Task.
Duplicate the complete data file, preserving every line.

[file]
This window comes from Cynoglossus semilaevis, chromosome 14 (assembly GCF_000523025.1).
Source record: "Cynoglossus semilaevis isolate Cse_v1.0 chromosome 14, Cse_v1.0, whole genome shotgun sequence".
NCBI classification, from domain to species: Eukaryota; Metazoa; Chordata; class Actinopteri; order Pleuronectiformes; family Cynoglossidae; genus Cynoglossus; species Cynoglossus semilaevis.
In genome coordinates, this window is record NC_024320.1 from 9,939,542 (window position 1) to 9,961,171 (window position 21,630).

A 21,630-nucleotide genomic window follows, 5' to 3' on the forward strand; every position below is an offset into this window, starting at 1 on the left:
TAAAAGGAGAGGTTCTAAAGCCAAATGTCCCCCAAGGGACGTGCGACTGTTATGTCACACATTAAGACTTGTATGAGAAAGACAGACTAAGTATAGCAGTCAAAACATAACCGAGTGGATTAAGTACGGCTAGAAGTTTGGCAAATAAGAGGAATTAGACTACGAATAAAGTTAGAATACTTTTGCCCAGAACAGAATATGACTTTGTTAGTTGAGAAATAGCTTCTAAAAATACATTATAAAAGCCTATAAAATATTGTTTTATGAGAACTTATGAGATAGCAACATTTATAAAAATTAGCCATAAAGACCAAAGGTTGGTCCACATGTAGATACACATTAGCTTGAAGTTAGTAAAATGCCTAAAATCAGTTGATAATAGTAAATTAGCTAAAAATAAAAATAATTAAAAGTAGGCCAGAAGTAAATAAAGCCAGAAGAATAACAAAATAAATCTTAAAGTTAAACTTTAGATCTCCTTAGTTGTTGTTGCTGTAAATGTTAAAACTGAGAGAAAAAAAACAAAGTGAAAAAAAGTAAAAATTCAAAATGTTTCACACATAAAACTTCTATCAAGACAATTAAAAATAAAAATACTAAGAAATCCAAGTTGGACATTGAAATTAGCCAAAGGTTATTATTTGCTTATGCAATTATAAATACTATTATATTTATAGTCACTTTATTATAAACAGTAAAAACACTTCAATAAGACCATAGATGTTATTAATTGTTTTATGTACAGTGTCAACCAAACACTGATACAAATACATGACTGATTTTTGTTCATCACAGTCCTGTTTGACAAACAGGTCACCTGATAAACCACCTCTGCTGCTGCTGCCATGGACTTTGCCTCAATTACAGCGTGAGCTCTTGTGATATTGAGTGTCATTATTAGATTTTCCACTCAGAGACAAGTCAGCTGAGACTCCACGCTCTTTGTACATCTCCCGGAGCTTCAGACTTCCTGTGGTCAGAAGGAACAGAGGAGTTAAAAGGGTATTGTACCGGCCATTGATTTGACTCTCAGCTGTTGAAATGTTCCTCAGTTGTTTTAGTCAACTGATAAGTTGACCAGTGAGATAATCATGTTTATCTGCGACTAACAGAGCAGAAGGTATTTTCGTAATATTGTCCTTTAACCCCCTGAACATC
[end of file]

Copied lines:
This window comes from Cynoglossus semilaevis, chromosome 14 (assembly GCF_000523025.1).
Source record: "Cynoglossus semilaevis isolate Cse_v1.0 chromosome 14, Cse_v1.0, whole genome shotgun sequence".
NCBI classification, from domain to species: Eukaryota; Metazoa; Chordata; class Actinopteri; order Pleuronectiformes; family Cynoglossidae; genus Cynoglossus; species Cynoglossus semilaevis.
In genome coordinates, this window is record NC_024320.1 from 9,939,542 (window position 1) to 9,961,171 (window position 21,630).

A 21,630-nucleotide genomic window follows, 5' to 3' on the forward strand; every position below is an offset into this window, starting at 1 on the left:
TAAAAGGAGAGGTTCTAAAGCCAAATGTCCCCCAAGGGACGTGCGACTGTTATGTCACACATTAAGACTTGTATGAGAAAGACAGACTAAGTATAGCAGTCAAAACATAACCGAGTGGATTAAGTACGGCTAGAAGTTTGGCAAATAAGAGGAATTAGACTACGAATAAAGTTAGAATACTTTTGCCCAGAACAGAATATGACTTTGTTAGTTGAGAAATAGCTTCTAAAAATACATTATAAAAGCCTATAAAATATTGTTTTATGAGAACTTATGAGATAGCAACATTTATAAAAATTAGCCATAAAGACCAAAGGTTGGTCCACATGTAGATACACATTAGCTTGAAGTTAGTAAAATGCCTAAAATCAGTTGATAATAGTAAATTAGCTAAAAATAAAAATAATTAAAAGTAGGCCAGAAGTAAATAAAGCCAGAAGAATAACAAAATAAATCTTAAAGTTAAACTTTAGATCTCCTTAGTTGTTGTTGCTGTAAATGTTAAAACTGAGAGAAAAAAAACAAAGTGAAAAAAAGTAAAAATTCAAAATGTTTCACACATAAAACTTCTATCAAGACAATTAAAAATAAAAATACTAAGAAATCCAAGTTGGACATTGAAATTAGCCAAAGGTTATTATTTGCTTATGCAATTATAAATACTATTATATTTATAGTCACTTTATTATAAACAGTAAAAACACTTCAATAAGACCATAGATGTTATTAATTGTTTTATGTACAGTGTCAACCAAACACTGATACAAATACATGACTGATTTTTGTTCATCACAGTCCTGTTTGACAAACAGGTCACCTGATAAACCACCTCTGCTGCTGCTGCCATGGACTTTGCCTCAATTACAGCGTGAGCTCTTGTGATATTGAGTGTCATTATTAGATTTTCCACTCAGAGACAAGTCAGCTGAGACTCCACGCTCTTTGTACATCTCCCGGAGCTTCAGACTTCCTGTGGTCAGAAGGAACAGAGGAGTTAAAAGGGTATTGTACCGGCCATTGATTTGACTCTCAGCTGTTGAAATGTTCCTCAGTTGTTTTAGTCAACTGATAAGTTGACCAGTGAGATAATCATGTTTATCTGCGACTAACAGAGCAGAAGGTATTTTCGTAATATTGTCCTTTAACCCCCTGAACATC